The participants of a pre-exposure prophylaxis (PrEP) trial in Africa that was stopped ahead of schedule last April may have had particularly poor adherence to the drug under study, scientists told the 19th Conference on Retroviruses and Opportunistic Infections, which concluded March 8 in Seattle.
In the study, HIV-negative heterosexual women in the intervention arm were to take a once-daily oral HIV pill combining tenofovir and emtricitabine (Truvada) in order to evaluate its effectiveness in preventing HIV infection. The trial was halted early because women were becoming infected anyway.
At the conference, scientists who had analyzed trial participants' blood samples found that only a quarter who became infected had any tenofovir/emtricitabine in their blood. That suggests they had failed to take the drug.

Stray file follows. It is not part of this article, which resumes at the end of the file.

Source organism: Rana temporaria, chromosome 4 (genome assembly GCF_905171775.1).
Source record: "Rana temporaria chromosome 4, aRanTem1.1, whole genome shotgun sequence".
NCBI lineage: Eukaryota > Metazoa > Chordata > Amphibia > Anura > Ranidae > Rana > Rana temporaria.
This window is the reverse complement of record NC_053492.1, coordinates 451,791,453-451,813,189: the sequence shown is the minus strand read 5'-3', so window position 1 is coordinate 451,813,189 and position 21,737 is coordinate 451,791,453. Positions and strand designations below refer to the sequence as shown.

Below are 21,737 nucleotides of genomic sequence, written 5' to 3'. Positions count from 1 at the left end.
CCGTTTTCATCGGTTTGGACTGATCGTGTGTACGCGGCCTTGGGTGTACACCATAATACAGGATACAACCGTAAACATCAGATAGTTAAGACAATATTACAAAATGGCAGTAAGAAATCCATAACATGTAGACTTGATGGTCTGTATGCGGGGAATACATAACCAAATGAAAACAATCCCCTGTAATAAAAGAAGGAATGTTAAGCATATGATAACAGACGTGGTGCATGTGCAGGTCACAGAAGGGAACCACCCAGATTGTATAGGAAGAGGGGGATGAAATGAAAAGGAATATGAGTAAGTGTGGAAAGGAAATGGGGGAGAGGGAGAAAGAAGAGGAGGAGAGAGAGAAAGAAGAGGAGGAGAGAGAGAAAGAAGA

Researchers were uncertain why so few participants took the pill. However, stigma about AIDS is strong in Africa, and a bottle of AIDS pills at home could imply that someone there is sick, said Mitchell Warren, executive director of AVAC, a prevention advocacy group.
In a different study, the drug helped prevent HIV infection among uninfected women in serodiscordant relationships.
In other conference news, researchers reported that a small British trial of injectable, once-a-month rilpivirine found it appeared safe and remained in the body long enough to be a promising HIV PrEP drug. That could help do away with the need to remember a daily pill for PrEP.
Back to other news for March 2012
This article was provided by CDC National Prevention Information Network. It is a part of the publication CDC HIV/Hepatitis/STD/TB Prevention News Update.
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